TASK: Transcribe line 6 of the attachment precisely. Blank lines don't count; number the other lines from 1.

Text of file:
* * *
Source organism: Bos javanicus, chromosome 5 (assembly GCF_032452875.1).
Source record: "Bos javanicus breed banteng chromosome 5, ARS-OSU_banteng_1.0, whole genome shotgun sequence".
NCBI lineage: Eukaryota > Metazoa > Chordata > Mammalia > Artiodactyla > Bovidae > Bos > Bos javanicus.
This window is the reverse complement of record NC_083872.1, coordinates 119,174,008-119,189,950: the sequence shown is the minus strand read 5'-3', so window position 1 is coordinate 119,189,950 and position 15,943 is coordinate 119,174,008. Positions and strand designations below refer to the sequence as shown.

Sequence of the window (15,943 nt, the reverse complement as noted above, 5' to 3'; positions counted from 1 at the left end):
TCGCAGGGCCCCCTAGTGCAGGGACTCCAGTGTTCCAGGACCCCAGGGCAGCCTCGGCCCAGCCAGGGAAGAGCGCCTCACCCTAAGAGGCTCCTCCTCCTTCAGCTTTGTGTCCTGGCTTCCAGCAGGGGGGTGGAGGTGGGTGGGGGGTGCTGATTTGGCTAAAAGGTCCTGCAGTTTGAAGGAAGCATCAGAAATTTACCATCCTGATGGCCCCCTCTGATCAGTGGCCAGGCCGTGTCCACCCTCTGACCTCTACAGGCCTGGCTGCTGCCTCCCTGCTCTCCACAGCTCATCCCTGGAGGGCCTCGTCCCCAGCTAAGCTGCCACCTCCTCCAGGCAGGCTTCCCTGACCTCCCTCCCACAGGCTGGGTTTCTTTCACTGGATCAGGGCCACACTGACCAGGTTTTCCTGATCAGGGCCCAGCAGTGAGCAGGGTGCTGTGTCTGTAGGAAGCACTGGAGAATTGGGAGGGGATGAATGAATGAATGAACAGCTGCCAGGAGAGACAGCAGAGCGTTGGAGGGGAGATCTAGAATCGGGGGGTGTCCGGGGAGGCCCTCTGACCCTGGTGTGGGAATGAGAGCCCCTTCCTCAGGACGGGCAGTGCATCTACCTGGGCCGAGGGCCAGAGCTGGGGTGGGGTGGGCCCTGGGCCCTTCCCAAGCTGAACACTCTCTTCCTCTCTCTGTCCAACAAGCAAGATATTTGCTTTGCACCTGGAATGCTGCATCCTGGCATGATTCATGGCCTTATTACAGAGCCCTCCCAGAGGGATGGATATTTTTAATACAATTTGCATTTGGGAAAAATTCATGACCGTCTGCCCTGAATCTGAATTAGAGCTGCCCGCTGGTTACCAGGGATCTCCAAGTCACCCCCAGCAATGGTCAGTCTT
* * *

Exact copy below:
TCGCAGGGCCCCCTAGTGCAGGGACTCCAGTGTTCCAGGACCCCAGGGCAGCCTCGGCCCAGCCAGGGAAGAGCGCCTCACCCTAAGAGGCTCCTCCTCCTTCAGCTTTGTGTCCTGGCTTCCAGCAGGGGGGTGGAGGTGGGTGGGGGGTGCTGATTTGGCTAAAAGGTCCTGCAGTTTGAAGGAAGCATCAGAAATTTACCATCCTGATGGCCCCCTCTGATCAGTGGCCAGGCCGTGTCCACCCTCTGACCTCTACAGGCCTGGCTGCTGCCTCCCTGCTCTCCACAGCTCATCCCTGGAGGGCCTCGTCCCCAGCTAAGCTGCCACCTCCTCCAGGCAGGCTTCCCTGACCTCCCTCCCACAGGCTGGGTTTCTTTCACTGGATCAGGGCCACACTGACCAGGTTTTCCTGATCAGGGCCCAGCAGTGAGCAGGGTGCTGTGTCTGTAGGAAGCACTGGAGAATTGGGAGGGGATGAATGAATGAATGAACAGCTGCCAGGAGAGACAGCAGAGCGTTGGAGGGGAGATCTAGAATCGGGGGGTGTCCGGGGAGGCCCTCTGACCCTGGTGTGGGAATGAGAGCCCCTTCCTCAGGACGGGCAGTGCATCTACCTGGGCCGAGGGCCAGAGCTGGGGTGGGGTGGGCCCTGGGCCCTTCCCAAGCTGAACACTCTCTTCCTCTCTCTGTCCAACAAGCAAGATATTTGCTTTGCACCTGGAATGCTGCATCCTGGCATGATTCATGGCCTTATTACAGAGCCCTCCCAGAGGGATGGATATTTTTAATACAATTTGCATTTGGGAAAAATTCATGACCGTCTGCCCTGAATCTGAATTAGAGCTGCCCGCTGGTTACCAGGGATCTCCAAGTCACCCCCAGCAATGGTCAGTCTT